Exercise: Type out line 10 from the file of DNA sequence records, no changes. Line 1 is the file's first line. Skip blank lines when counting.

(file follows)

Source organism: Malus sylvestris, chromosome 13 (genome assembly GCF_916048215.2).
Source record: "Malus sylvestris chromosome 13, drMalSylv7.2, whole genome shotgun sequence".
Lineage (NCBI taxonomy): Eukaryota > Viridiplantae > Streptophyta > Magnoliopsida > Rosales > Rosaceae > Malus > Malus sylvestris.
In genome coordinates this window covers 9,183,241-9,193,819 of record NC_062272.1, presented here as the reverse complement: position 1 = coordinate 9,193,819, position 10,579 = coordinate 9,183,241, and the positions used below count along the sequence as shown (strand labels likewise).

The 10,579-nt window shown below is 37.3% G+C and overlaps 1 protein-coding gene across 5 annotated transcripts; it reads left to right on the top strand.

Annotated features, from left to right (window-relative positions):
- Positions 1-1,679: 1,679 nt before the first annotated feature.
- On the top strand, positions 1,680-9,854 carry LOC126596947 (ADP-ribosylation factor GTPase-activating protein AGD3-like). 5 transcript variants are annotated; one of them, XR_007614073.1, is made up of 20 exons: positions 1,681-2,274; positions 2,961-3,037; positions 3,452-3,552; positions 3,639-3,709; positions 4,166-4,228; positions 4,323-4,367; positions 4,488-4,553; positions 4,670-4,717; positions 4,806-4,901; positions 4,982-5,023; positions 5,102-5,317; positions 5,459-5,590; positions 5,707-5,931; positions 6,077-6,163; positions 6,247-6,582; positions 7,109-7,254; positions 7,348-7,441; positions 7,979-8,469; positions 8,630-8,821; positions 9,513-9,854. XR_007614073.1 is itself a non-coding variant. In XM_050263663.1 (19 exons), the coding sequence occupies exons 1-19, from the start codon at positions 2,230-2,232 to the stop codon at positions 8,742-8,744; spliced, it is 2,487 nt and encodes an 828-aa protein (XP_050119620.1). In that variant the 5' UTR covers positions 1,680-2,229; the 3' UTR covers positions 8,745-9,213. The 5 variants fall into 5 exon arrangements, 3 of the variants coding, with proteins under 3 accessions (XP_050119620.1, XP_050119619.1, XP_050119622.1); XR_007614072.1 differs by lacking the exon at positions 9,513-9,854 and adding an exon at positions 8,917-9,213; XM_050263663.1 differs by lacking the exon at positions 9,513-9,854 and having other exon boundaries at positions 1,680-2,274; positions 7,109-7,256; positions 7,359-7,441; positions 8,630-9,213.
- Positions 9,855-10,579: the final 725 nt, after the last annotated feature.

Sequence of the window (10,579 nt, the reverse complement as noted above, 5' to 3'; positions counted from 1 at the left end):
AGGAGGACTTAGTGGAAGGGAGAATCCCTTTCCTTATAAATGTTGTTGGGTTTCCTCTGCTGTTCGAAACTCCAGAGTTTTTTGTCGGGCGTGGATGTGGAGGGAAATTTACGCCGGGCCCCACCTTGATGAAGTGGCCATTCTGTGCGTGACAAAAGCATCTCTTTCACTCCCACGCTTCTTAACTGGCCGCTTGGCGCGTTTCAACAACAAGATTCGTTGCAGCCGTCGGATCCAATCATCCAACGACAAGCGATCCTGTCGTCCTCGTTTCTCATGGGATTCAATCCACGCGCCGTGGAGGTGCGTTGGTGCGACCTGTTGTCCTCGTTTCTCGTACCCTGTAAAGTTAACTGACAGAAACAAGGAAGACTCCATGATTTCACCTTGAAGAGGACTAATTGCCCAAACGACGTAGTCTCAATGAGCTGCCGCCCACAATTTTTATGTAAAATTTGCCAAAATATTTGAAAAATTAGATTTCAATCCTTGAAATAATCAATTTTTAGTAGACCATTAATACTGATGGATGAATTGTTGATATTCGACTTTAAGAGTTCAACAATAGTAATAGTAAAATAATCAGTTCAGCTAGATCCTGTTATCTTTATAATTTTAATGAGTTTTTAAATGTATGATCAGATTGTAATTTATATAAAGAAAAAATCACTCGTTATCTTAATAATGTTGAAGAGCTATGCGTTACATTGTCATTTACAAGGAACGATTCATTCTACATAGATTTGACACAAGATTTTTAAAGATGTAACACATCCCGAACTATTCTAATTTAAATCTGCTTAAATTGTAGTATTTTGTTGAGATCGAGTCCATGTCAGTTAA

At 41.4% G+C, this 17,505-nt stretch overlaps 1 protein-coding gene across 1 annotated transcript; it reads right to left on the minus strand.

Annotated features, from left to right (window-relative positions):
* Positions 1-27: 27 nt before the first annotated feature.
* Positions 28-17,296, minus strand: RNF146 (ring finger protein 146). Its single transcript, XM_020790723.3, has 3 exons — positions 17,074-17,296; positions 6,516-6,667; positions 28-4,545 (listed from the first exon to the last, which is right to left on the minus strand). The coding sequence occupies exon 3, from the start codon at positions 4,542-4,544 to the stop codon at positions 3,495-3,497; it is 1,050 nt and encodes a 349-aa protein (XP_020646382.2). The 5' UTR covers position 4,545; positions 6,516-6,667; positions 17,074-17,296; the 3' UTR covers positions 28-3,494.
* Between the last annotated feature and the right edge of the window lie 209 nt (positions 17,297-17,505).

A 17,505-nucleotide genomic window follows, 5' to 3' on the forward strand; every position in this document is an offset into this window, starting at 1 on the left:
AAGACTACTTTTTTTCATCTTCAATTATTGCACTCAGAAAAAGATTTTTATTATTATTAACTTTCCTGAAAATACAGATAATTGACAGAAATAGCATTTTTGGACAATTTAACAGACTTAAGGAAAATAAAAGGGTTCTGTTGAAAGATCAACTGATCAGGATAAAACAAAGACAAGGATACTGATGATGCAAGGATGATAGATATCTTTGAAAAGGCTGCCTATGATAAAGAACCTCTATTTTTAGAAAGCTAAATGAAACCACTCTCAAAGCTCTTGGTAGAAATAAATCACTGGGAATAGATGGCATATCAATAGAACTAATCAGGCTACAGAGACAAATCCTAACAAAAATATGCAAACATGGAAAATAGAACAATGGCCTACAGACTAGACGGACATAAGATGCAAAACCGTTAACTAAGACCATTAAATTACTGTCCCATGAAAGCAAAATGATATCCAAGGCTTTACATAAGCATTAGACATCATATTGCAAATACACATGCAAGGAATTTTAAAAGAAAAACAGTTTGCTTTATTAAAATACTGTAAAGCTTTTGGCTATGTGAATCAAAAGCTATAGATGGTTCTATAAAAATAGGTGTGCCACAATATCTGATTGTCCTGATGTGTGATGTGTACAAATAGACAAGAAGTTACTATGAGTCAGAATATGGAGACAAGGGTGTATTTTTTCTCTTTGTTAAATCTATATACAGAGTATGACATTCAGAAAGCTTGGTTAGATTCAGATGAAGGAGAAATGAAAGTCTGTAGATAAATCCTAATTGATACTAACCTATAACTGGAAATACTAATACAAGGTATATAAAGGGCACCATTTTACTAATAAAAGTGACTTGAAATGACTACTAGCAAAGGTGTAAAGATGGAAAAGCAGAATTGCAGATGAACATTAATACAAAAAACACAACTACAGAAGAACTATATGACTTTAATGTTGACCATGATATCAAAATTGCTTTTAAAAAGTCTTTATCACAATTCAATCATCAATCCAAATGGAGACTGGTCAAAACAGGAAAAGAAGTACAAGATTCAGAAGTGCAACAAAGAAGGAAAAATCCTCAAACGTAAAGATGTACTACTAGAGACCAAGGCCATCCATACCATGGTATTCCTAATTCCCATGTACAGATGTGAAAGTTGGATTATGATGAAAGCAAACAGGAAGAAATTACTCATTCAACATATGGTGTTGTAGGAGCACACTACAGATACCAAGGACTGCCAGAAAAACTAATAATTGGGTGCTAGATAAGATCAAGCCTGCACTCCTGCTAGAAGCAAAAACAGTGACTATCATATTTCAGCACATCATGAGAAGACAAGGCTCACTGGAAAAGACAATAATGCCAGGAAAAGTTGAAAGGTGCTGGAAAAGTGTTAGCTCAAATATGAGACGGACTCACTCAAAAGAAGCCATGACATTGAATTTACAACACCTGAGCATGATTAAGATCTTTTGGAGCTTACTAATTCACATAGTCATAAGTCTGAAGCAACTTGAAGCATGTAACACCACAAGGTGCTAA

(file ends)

Sequence of the window (10,579 nt, the reverse complement as noted above, 5' to 3'; positions counted from 1 at the left end):